Oral treatment is effective in reducing the signs and symptoms of vaginal infection and should be administered to all pregnant women with symptomatic BV. Treatment options include systemic formulations such as metronidazole 500 mg twice a day for 7 days, metronidazole 250 mg three times a day for 7 days, or clindamycin 300 mg, twice a day for 7 days.18 However, it is important to mention that treating the infection has not been proven to reduce the associated risk of preterm birth, regardless of the antibiotic regimen implemented.29

Metronidazole is known to cross the placental barrier and therefore its use during pregnancy has been controversial; however, there are various studies that report its use as low risk during pregnancy. Multiple meta-analyses and systematic reviews published more than 25 years ago report its safety and absence of evidence of teratogenicity or mutagenic effects in children exposed in utero, even during the first trimester.30,31 The same has been proven true for systemic treatment with clindamycin.32 The use of Boric acid and tinidazole is not recommended during pregnancy because of their safety has not been determined.33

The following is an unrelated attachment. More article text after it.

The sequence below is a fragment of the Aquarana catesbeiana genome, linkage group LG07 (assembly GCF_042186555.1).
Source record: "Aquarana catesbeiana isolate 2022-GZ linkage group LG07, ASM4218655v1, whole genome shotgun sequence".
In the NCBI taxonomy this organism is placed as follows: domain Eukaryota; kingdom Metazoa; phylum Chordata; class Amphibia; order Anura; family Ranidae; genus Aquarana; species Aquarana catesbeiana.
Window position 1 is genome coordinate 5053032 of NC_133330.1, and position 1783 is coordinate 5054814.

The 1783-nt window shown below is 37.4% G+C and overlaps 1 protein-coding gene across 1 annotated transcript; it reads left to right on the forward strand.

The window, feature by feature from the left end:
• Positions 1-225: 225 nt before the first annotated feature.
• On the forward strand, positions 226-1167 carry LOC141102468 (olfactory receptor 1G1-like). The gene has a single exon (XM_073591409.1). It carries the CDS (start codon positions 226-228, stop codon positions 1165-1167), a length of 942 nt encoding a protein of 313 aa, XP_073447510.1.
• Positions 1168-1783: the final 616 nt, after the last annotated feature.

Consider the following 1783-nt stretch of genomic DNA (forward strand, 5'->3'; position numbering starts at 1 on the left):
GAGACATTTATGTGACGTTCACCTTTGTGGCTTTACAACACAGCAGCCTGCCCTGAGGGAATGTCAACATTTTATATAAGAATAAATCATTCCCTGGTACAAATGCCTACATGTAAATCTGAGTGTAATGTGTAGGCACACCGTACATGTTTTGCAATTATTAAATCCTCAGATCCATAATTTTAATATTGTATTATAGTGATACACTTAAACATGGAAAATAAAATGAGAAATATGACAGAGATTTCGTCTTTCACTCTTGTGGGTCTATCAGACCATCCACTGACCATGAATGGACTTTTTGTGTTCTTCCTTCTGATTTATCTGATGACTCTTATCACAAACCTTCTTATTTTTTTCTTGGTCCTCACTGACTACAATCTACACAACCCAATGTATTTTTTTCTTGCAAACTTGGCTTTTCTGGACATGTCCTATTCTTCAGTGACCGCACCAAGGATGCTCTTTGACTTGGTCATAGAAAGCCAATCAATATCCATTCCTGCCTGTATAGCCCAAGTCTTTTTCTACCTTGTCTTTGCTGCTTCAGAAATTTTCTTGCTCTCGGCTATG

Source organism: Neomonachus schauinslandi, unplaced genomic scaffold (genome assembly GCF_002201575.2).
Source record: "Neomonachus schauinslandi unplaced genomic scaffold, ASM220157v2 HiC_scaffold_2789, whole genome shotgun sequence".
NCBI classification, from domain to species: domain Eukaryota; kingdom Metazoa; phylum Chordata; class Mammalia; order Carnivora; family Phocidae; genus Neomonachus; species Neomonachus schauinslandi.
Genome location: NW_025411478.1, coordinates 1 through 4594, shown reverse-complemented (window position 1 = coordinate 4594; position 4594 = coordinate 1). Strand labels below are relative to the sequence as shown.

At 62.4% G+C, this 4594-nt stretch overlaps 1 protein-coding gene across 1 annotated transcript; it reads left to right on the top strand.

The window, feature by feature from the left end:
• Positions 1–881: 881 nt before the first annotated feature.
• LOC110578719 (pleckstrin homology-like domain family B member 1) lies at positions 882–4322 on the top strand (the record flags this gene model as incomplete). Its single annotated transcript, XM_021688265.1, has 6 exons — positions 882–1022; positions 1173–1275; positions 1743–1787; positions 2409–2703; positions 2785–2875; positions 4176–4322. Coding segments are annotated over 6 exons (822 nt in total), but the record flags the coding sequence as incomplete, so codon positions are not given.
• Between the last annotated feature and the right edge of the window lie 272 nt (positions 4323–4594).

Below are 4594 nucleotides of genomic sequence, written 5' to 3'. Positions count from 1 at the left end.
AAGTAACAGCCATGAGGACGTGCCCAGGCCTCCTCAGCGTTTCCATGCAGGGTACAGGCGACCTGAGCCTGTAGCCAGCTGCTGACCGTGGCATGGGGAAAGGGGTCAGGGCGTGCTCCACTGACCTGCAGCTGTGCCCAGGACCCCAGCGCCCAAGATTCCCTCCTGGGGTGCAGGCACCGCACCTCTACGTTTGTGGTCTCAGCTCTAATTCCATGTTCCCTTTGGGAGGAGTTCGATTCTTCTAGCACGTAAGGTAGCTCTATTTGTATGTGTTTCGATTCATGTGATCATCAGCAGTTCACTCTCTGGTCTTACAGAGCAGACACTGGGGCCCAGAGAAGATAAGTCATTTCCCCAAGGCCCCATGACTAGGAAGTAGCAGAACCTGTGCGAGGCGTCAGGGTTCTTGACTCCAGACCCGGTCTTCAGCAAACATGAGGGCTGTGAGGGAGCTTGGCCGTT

Vulvovaginal candidiasis

Vulvovaginal candidiasis is the second most common cause of pathological vaginal discharge, and corresponds to 20–25% of all infectious vaginitis. Most women have at least one episode of candidal vulvovaginitis during their lifetime.34 It is characterized by typical vaginal symptoms that include discharge and external vulvar inflammation.35

Etiological agent and risk factors

The main etiological agent is Candida albicans, accounting for 90% of the infections. It is a diploid asexual fungus in the form of yeast, with an incubation period between 8 and 15 days.29Candida spp. and anaerobes are part of the normal microbiota in asymptomatic women and it is more common to have an infection with non-albicans strains of candida.36 Among the risk factors that we can find in patients who develop this type of vaginitis are recent use of antibiotics, uncontrolled diabetes mellitus, HIV, use of corticosteroids and other immunosuppressions.37 Pregnancy, for its part, due to the hormonal changes characterized by increased production of estrogens, increase in vaginal glycogen concentration, together with modulation of cellular immunity, is associated not only with higher rates of colonization, but also with higher rates of infection and recurrence.38

Signs and symptoms

Typical symptoms consist of white, thick, lumpy vaginal discharge, associated with vulvar itching or burning, erythema and edema.39


Vulvovaginal candidiasis can be diagnosed by visualization of yeast hyphae in a potassium hydroxide preparation in women with symptoms. Women with yeast infections have an acidic vaginal pH, which is conducive to yeast’s growth.40

Pregnancy-associated complications